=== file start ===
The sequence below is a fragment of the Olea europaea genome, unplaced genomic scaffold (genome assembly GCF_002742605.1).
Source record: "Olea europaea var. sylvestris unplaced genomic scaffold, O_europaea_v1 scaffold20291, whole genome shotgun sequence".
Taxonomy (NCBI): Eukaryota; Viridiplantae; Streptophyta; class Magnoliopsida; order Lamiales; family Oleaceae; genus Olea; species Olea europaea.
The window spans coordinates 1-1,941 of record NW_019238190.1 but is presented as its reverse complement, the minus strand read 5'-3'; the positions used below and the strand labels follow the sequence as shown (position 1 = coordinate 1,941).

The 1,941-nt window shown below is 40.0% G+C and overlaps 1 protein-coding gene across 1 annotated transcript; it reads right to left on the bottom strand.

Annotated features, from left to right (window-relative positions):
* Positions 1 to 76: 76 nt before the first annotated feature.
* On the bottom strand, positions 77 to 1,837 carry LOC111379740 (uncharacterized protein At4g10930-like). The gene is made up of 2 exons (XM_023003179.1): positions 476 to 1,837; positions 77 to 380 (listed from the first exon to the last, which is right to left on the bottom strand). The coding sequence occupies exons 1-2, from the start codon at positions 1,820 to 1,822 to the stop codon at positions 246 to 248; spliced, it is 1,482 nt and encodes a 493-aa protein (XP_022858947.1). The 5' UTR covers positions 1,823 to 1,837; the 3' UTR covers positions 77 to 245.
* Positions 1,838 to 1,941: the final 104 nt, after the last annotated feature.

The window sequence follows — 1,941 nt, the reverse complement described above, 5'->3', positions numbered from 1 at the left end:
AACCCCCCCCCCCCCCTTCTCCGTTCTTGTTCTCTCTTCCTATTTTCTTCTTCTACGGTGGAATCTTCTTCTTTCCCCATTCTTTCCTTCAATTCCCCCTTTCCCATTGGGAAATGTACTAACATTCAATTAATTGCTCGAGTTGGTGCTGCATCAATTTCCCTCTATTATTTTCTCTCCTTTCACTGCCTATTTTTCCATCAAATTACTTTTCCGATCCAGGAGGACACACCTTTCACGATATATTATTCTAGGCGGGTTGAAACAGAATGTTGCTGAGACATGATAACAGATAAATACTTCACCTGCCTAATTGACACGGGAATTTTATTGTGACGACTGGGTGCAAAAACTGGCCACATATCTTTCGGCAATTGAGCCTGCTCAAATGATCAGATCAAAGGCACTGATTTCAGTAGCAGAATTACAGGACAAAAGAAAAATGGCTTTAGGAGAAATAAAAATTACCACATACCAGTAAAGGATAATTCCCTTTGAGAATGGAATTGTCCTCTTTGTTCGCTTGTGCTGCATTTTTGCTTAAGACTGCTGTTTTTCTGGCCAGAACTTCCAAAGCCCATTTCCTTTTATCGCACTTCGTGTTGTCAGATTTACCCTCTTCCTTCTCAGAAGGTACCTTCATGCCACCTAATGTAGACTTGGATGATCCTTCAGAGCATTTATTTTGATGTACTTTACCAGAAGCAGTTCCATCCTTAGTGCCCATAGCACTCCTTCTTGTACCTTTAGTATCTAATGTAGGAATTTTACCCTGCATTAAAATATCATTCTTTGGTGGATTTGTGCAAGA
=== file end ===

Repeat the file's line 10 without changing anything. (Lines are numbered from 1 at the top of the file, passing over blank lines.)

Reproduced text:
The window sequence follows — 1,941 nt, the reverse complement described above, 5'->3', positions numbered from 1 at the left end: